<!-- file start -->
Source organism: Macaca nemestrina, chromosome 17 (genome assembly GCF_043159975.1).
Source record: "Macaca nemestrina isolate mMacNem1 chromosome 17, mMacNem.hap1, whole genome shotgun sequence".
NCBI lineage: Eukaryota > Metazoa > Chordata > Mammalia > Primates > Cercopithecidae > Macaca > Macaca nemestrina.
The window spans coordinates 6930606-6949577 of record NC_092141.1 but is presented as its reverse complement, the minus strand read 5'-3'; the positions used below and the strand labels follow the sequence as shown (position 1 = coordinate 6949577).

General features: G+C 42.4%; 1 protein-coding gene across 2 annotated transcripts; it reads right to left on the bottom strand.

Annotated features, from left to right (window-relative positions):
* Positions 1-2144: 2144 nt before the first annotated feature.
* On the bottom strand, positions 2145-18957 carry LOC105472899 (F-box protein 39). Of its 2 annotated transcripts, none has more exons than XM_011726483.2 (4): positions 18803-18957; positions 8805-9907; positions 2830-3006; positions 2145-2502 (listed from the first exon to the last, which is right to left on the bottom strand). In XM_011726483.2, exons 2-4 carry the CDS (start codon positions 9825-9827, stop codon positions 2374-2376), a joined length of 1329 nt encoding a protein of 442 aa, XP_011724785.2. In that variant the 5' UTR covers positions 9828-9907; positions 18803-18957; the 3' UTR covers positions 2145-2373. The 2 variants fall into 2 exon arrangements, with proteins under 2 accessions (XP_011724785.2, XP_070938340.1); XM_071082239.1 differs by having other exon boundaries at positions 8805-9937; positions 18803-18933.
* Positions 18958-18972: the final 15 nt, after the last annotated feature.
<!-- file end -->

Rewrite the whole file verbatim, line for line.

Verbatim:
Source organism: Macaca nemestrina, chromosome 17 (genome assembly GCF_043159975.1).
Source record: "Macaca nemestrina isolate mMacNem1 chromosome 17, mMacNem.hap1, whole genome shotgun sequence".
NCBI lineage: Eukaryota > Metazoa > Chordata > Mammalia > Primates > Cercopithecidae > Macaca > Macaca nemestrina.
The window spans coordinates 6930606-6949577 of record NC_092141.1 but is presented as its reverse complement, the minus strand read 5'-3'; the positions used below and the strand labels follow the sequence as shown (position 1 = coordinate 6949577).

General features: G+C 42.4%; 1 protein-coding gene across 2 annotated transcripts; it reads right to left on the bottom strand.

Annotated features, from left to right (window-relative positions):
* Positions 1-2144: 2144 nt before the first annotated feature.
* On the bottom strand, positions 2145-18957 carry LOC105472899 (F-box protein 39). Of its 2 annotated transcripts, none has more exons than XM_011726483.2 (4): positions 18803-18957; positions 8805-9907; positions 2830-3006; positions 2145-2502 (listed from the first exon to the last, which is right to left on the bottom strand). In XM_011726483.2, exons 2-4 carry the CDS (start codon positions 9825-9827, stop codon positions 2374-2376), a joined length of 1329 nt encoding a protein of 442 aa, XP_011724785.2. In that variant the 5' UTR covers positions 9828-9907; positions 18803-18957; the 3' UTR covers positions 2145-2373. The 2 variants fall into 2 exon arrangements, with proteins under 2 accessions (XP_011724785.2, XP_070938340.1); XM_071082239.1 differs by having other exon boundaries at positions 8805-9937; positions 18803-18933.
* Positions 18958-18972: the final 15 nt, after the last annotated feature.